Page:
Recognise the centrality of states in defeating Covid-19, writes Gopalkrishna Gandhi
Federalism has been at work in the best sense. The states have worked with limited resources and within constraints
“India that is Bharat shall be a Union of States.”
That is how our Constitution starts. Never has that line rung truer than now.
Parts of India that they have always been, the states today are more, much more. They are India. The India where life’s breath is now drawn with vigilance, where hands and fingers move with caution and frequently come together in prayer.
Facing the biggest challenge since Independence, the states and Union territories are grappling with the pandemic hour by hour, minute by minute. Speaking to chief ministers on April 27, the prime minister got it exactly right. He said that the states are better acquainted with ground realities about the pandemic. He has been a chief minister and he knows what ground realities mean.
The clarion call having been sounded by our prime minister, all chief ministers, their health ministers, chief secretaries, health secretaries and the district administration have been holding the virus by its invisible micro-horns. Their work done with such financial and human resources as they have, and under many constraints, can only be described as heroic.
Chief minister Pinarayi Vijayan’s efforts in Kerala have been pioneering. His government took the first steps towards halting the virus in its tracks well before the rest of the country did. Odisha’s achievement in controlling the pandemic has been remarkable as has Goa’s record of being the first to have zero active cases. Tamil Nadu, by getting an early start in testing, has done well for itself. And Rajasthan, by setting up a framework for food supplies to the poor, and health access with a helpline, has factored care into the lockdown at a great financial cost.
Maharashtra and Mumbai being the most coronavirus disease (Covid-19)-challenged of all states and cities, chief minister Uddhav Thackeray’s great firmness has to be lauded. He has shown himself to be just the type of no-nonsense leader that his state needs. Delhi’s chief minister, Arvind Kejriwal, has done likewise. The West Bengal chief minister’s determined outreach to her people is reassuring, though it makes us worry for her own protection.
Federalism has, thus, been at work in the best sense of that first line of our Constitution. Behind this lies a constitutional sanction. In fact, a constitutional imperative. In the Constitution’s division of prerogatives and duties as between the Union and the states, severally and in the Concurrent List, jointly, “public health and sanitation, hospitals and dispensaries” form an entry in the State List.
More relevantly “prevention of the extension from one State to another of infectious or contagious diseases or pests affecting men, animals or plants” is an entry in the Concurrent List which is binding on both the states and the Centre. These entries have a passivity to them in normal times. But in times we are facing now, they spring into life, federal life. They make the states of India, where we live, India.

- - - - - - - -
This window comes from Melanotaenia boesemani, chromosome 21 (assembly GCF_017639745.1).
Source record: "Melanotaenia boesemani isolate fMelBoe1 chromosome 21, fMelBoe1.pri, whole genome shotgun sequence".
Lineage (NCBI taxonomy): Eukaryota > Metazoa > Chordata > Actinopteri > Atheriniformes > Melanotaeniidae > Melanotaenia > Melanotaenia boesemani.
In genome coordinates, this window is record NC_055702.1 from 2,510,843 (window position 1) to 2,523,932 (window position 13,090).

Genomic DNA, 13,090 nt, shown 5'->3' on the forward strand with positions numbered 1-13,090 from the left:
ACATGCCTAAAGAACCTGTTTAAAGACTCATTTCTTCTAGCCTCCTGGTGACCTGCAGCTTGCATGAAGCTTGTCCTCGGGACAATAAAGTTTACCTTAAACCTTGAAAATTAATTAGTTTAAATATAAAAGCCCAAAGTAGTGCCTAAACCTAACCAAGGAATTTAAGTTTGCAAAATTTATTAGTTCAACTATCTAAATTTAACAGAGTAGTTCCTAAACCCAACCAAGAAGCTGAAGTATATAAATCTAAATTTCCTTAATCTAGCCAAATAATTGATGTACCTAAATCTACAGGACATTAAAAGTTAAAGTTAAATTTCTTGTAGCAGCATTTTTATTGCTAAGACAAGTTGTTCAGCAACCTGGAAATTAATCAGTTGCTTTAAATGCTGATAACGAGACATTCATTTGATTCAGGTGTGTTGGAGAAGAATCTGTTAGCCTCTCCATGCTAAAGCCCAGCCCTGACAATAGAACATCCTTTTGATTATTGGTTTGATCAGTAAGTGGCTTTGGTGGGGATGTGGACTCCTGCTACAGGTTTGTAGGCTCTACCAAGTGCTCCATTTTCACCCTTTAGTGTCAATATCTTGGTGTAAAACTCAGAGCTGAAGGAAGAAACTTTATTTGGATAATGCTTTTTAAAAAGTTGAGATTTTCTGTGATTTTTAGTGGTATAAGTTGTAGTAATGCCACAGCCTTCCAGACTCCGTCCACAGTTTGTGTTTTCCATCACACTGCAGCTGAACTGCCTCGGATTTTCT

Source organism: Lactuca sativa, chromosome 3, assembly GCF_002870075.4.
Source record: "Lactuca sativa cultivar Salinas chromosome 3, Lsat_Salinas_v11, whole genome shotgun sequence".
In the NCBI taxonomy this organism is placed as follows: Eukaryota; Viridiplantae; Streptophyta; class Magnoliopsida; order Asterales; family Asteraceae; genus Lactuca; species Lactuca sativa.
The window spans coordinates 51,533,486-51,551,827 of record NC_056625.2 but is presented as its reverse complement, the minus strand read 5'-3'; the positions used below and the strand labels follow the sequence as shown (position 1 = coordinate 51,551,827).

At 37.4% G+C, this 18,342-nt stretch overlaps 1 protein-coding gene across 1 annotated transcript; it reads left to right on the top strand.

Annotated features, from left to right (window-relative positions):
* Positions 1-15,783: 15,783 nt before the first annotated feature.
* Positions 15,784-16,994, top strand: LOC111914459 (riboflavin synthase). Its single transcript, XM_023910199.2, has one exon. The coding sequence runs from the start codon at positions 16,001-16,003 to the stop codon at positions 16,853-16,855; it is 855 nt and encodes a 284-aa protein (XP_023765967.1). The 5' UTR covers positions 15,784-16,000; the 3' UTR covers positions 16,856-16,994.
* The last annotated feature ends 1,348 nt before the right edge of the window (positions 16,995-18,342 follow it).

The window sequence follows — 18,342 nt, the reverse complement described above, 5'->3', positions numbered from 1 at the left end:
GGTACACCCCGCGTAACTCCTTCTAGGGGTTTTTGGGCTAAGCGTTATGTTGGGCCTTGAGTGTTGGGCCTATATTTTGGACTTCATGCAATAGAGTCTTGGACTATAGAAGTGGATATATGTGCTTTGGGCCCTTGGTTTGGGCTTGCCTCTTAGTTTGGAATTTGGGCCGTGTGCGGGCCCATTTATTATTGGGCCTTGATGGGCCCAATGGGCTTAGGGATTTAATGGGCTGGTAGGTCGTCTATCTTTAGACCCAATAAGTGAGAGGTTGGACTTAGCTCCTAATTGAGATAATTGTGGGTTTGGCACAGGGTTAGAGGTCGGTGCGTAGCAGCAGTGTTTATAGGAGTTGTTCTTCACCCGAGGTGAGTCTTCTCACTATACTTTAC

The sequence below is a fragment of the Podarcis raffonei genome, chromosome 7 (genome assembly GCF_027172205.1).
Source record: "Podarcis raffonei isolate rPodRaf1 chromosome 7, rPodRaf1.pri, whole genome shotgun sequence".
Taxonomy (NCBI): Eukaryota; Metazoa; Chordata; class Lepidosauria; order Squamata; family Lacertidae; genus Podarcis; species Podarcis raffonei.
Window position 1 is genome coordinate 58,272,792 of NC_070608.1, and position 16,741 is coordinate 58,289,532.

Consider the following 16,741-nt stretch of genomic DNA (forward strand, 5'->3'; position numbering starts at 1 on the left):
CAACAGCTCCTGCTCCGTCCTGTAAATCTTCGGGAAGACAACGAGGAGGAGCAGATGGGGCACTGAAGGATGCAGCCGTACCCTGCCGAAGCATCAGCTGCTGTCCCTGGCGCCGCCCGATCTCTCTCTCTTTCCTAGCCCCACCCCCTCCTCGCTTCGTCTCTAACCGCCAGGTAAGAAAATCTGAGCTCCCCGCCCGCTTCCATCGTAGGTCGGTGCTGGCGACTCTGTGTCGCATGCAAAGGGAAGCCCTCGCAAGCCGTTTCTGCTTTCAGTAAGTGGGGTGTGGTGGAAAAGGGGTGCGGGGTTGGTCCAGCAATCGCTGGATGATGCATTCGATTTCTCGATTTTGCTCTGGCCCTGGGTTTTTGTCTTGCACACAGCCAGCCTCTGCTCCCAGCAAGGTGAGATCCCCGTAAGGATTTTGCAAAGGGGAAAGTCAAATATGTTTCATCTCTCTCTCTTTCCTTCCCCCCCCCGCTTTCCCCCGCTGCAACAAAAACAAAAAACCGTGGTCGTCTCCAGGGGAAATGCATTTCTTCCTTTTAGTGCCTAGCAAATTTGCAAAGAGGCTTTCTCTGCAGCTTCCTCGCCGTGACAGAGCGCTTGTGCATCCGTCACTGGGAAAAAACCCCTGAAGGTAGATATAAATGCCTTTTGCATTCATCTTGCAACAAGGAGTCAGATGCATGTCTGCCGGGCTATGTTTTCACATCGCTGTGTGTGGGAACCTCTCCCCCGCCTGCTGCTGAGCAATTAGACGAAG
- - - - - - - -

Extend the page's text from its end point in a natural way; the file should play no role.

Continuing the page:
A word here is needed on a state beyond states in India: Migrant workers. They form a floating Union Territory that requires full statehood, not territorially but civilisationally. One great responsibility that lies with the states is to ensure that during these relaxations, urban to rural migration is strictly contained, with the greatest sensitivity. Will a post-Covid-19 India give them that? If it does not, it cannot be expected to have what it takes to win the battle over Covid-19.
The virus is not going to leave us easily or soon. If India is to be safe from this and future death-dealing and death-distributing viruses, it must undertake a few urgent measures. One, seeing the zoonotic origins of this virus, end the suicidal neglect of basic hygiene procedures that lurk like a hidden Wuhan in every unsupervised meat and poultry chain, market and public lavatories. Two, demand an end to the callous and relentless spoliation of our natural resources in the name of industrialisation. Three, get over our passion for congregating en masse in places of worship and entertainment with our stubborn habit of spitting.
Emperor Asoka speaks in his edicts of his subjects’ fascination for “unnecessary assemblage”. Four, ask “Where do we get clean water?” if we are to “keep washing our hands”. Five, demand access to basic medical facilities within walkable distances.
If we can raise the age of marriage, have fewer children than our parents did, realise that untouchability is wrong, absurd and illegal, surely we can attempt these five.
Governments have to reset their priorities dramatically, investing massively
and immediately in clean water access
and on raising the doctors/nurses population ratio. And raise the status of nurses, hustled on duty and huddled in hostels off duty, from being taken-for-granted appurtenances to being major front-ranking players.
The Constitution asks India to feel its heart beating strong in the pulse of its states.